Another way to black our your windows is to buy, or make, some curtains. Personally I think this still looks more like a camper van rather than any ol’ van but it does also make things look more homely too.
We have one curtain that pulls across behind the two front seats. We pull this across whenever we park up, even when we’re not living in the van just to hide what’s in the van. Luckily the curtain colour is pretty much spot on for the seat colour so it blends in well.
If making sure your van is well insulated is important to you then you could get some curtains that also keep in the heat. We found ours in Walmart and then bought a curtain rail from Ikea which we attached to the van. We’ve also seen people use bungee cords to hang their curtain and that seems to work great too!
Avoid sticking stickers all over your van
If you want your van to be as stealthy as possible then avoid sticking stickers all over the outside of it. Stickers are great to show where you’ve been and I think they look quite cool but it’s a dead giveaway. Why not make a feature wall inside your van to show off the places you been. That way you can have the souvenirs but you stay stealthy too!
Invest in a solar pannel and Goal Zero
In order for us to avoid paying for campsites we needed to figure out a way to charge our phones, laptops and cameras.Elvis doesn’t have a place to plug in electricity at campsites and we didn’t really want to put one in. Instead we looked at alternatives.
I’d always thought installing solar panels in a van would be far too complicated and expensive. However, we found a great solar panel that is both light and not too expensive. We stuck this to our roof and Thom connected it to a Goal Zero.
The great thing about our solar panel is that it’s super thin and flexible. This means you can’t see it when you look at our van. The only way to see it is to look on the roof and so it passes the stealth test with flying colours!
Having a Goal Zero means you don’t have to get multiple pieces of equipment that convert the solar energy into power and then enable the power to be accessed by your chargers. The Goal Zero does it all for you and it’s one of the most essential pieces of gear in our van. It’s not a cheap piece of equipment but it was totally worth it for us.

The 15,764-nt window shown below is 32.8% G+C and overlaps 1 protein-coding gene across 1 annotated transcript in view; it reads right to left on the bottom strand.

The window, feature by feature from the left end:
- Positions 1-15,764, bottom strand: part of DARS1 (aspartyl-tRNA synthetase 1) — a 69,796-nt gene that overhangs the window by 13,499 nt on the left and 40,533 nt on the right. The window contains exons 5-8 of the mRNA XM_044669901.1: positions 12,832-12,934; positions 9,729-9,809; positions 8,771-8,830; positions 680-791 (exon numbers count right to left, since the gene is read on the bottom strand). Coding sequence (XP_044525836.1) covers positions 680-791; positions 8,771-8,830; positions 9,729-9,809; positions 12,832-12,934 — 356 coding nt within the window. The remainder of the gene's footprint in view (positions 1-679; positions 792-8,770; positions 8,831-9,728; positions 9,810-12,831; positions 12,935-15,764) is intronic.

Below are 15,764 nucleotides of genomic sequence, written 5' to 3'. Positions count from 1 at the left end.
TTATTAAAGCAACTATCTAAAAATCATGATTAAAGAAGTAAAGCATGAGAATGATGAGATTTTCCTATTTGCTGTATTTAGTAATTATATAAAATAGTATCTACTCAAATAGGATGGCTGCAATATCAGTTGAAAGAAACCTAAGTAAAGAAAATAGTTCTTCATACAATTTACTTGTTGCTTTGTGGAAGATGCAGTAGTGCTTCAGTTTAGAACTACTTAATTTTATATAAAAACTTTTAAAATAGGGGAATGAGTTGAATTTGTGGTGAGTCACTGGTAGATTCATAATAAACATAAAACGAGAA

Our solar panel has seen it all. It’s been buried in snow, pelted with rain and ice and endured super high temperatures. It’s always kept our Goal Zero charged and just the one panel provided plenty of energy for us. If you have a fridge or a TV then you might need more. For those of you just charging laptops, cameras and phones then you should be alright with the same as us.
Buy some water containers
If you want to be stealthy and living it up on beautiful BLM land or National Forests then you’ll need to make sure you can support yourselves when it comes to water. We don’t have a massive water tank.
What we ended up doing was buying a 10L bottle of water from Walmart which we then refilled and attached to our hand-pump tap. We also had a couple of smaller bottles for refilling our water bottles throughout the day.
It meant we had to refill about every other day. This seems like a lot but it’s not too bad when you know where to find free water!
Get a fan
Another great way to keep your van stealthy is to get a fan-tastic fan. This might not seem like the stealthiest thing in the world. It’s far more stealthy than having your doors wide open in a desperate attempt to get some fresh air in while you’re cooking or getting hot and sweaty Louisiana humidity.
It can be pretty nerve wracking when you install a fan since you have to drill a hole in your roof. Take your time and do plenty of measuring before cutting.
The fans are quite quiet when in use and, unless you’re looking out for them, they not too easy to spot from the pavement.